47% of Bitcoin options expire next Friday, meaning BTC could be on the verge of a trend defining move.
The open interest on Bitcoin (BTC) options is just 5% short of their all-time high, but nearly half of this amount will be terminated in the upcoming September expiry.Â
Although the current $1.9 billion worth of options signal that the market is healthy, itâ€™s still unusual to see such heavy concentration on short-term options.
By itself, the current figures should not be deemed bullish nor bearish but a decently sized options open interest and liquidity is needed to allow larger players to participate in such markets.Â
Notice how BTC open interest has just crossed the $2 billion barrier. Coincidentally thatâ€™s the same level that was achieved at the past two expiries. It is normal, (actually, itâ€™s expected) that this number will decrease after each calendar month settlement.
There is no magical level that must be sustained, but having options spread throughout the months enables more complex trading strategies.
More importantly, the existence of liquid futures and options markets helps to support spot (regular) volumes.
Risk-aversion is currently at low levels
To assess whether traders are paying large premiums on BTC options, implied volatility needs to be analyzed. Any unexpected substantial price movement will cause the indicator to increase sharply, regardless of whether it is a positive or negative change.
Volatility is commonly known as a fear index as it measures the average premium paid in the options market. Any sudden price changes often cause market makers to become risk-averse, hence demanding a larger premium for option trades.
The above chart clearly shows a massive spike in mid-March as BTCÂ dropped to its yearly lows at $3,637Â to quickly regain the $5K level. This unusual movement caused BTC volatility to reach its highest levels in two years.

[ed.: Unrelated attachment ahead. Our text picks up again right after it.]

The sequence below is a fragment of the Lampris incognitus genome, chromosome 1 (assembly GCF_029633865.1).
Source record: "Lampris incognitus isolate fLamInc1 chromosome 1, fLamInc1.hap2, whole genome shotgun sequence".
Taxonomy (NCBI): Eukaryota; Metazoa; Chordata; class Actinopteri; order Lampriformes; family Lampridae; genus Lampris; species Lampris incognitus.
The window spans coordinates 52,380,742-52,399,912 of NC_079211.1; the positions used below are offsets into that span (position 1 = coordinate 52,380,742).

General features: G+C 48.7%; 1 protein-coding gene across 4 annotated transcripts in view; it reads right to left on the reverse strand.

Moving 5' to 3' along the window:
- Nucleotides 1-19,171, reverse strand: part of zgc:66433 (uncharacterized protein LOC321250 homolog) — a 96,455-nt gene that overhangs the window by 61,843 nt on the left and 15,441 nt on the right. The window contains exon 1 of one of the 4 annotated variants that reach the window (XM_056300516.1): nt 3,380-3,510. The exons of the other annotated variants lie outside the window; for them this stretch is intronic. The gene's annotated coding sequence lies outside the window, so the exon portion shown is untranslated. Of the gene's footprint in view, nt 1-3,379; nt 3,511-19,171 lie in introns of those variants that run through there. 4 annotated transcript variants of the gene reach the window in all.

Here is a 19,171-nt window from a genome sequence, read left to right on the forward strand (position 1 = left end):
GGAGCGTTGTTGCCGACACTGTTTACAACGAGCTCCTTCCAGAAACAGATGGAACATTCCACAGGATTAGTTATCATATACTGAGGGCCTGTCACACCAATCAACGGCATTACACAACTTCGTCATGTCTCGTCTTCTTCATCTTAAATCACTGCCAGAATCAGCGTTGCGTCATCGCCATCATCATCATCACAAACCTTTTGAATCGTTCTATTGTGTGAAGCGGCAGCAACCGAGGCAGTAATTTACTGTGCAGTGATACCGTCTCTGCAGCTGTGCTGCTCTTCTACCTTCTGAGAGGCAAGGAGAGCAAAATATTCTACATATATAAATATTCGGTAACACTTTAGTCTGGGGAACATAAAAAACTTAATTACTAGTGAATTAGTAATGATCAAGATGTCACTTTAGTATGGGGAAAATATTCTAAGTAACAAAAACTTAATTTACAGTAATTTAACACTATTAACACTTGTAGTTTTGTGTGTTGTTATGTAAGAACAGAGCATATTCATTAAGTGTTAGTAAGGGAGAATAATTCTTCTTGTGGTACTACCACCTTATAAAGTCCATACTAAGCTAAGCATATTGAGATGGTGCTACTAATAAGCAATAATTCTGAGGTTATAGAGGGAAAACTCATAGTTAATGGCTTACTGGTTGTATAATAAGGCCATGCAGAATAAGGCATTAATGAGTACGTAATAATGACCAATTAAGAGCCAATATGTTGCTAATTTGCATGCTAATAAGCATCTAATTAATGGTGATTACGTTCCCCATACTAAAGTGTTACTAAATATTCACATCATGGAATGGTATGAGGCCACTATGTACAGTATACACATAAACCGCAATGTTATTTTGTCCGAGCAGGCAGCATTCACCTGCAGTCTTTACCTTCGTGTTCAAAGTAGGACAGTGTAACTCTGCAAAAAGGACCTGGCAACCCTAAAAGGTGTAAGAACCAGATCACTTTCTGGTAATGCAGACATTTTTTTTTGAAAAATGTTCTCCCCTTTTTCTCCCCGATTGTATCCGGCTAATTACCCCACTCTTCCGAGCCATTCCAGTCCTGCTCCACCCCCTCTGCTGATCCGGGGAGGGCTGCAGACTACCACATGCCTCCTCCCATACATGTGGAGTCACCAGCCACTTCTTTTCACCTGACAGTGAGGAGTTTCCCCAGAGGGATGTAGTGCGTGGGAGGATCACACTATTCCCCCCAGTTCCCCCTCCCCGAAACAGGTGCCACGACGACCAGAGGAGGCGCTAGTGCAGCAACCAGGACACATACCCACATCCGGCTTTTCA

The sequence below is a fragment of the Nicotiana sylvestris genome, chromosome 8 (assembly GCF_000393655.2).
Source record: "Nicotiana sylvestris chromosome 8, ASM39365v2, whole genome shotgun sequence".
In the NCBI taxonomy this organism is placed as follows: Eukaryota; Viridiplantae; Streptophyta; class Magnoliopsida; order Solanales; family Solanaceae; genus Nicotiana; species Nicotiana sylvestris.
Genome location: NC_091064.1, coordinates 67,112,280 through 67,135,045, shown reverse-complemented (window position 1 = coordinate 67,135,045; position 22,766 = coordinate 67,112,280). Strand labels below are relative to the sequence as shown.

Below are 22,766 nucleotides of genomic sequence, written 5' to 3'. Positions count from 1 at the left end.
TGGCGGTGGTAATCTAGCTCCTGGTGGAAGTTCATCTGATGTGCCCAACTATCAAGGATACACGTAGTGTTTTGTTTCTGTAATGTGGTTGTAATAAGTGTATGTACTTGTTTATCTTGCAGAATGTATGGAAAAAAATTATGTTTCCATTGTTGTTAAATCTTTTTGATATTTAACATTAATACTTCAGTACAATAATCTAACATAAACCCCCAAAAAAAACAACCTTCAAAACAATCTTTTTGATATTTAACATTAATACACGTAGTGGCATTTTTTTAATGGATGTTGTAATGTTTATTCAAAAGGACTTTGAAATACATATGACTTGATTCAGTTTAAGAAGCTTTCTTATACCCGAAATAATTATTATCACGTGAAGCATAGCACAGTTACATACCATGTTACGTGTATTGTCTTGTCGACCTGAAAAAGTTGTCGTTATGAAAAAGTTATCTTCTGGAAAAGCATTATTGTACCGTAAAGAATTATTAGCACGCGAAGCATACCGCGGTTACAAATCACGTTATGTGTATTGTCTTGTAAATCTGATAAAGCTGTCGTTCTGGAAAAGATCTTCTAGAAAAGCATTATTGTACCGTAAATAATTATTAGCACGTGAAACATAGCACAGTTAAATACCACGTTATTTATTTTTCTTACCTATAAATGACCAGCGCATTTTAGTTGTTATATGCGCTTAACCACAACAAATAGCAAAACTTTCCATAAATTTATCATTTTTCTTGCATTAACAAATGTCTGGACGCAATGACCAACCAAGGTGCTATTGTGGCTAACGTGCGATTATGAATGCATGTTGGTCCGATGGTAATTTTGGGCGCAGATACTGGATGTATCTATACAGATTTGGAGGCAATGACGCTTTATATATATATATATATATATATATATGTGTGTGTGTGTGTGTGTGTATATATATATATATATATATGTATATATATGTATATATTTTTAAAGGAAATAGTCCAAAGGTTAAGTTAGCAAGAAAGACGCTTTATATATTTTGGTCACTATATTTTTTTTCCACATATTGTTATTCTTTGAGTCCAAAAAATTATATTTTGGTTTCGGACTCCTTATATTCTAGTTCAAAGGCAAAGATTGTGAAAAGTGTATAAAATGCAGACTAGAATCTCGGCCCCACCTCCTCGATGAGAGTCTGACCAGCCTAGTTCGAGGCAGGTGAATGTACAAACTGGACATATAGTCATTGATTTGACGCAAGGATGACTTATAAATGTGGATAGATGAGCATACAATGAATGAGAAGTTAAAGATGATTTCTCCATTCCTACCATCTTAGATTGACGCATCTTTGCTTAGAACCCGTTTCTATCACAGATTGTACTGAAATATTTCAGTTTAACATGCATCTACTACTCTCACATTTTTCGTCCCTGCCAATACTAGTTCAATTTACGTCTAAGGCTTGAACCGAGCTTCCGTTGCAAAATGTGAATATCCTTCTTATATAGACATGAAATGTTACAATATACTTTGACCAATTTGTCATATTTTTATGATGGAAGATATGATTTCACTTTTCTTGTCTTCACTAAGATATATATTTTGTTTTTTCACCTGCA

This is the opposite of the last ten days, as BTCâ€™s 3-month implied volatility ceded to 63% from 76%. Although not an unusual level, the rationale behind such relatively low options premium demands further analysis.
Thereâ€™s been an unusually high correlation between BTC and U.S. tech stocks over the past six months. Although it is impossible to pinpoint the cause and effect, Bitcoin traders betting on a decoupling may have lost their hope.
The above chart depicts an 80% average correlation over the past six months. Regardless of the rationale behind the correlation, it partially explains the recent reduction in BTC volatility.
The longer it takes for a relevant decoupling to happen, the less incentives traders have to bet on aggressive BTC price moves. An even more crucial indicator of this is tradersâ€™ lack of conviction and this might open the path for more substantial price swings.
Thereâ€™s an unusual concentration of short-term options
Most of the relevant Bitcoin options mature on the last Friday of every month and some concentration on the shortest ones is expected due to covered call trades.
This strategy consists of buying BTC either via spot (regular) or futures markets and simultaneously selling call options.
A covered call is closer to a fixed-income trade, aiming to pocket the substantial option premiums on BTC markets. At expiry, this trader will be liquidating both his positions on spot, futures, and options markets.
The unusual situation displayed on the chart above shows how 53% of the 2020 calendar options are set to mature on Friday, Sept. 25.
By comparison, this is roughly the same amount of open interest for Ether (ETH) options expiring in Sept. and Dec.Â
There might never be a reasonable explanation for why BTC options are so heavily concentrated but a similar phenomenon occurred back in June which cut BTC options open interest by $900 million.
As of now, there are no signs of weakness from options markets, but as Ether options stand at $450 million, any number below $1.5 billion would certainly not look desirable for Bitcoin.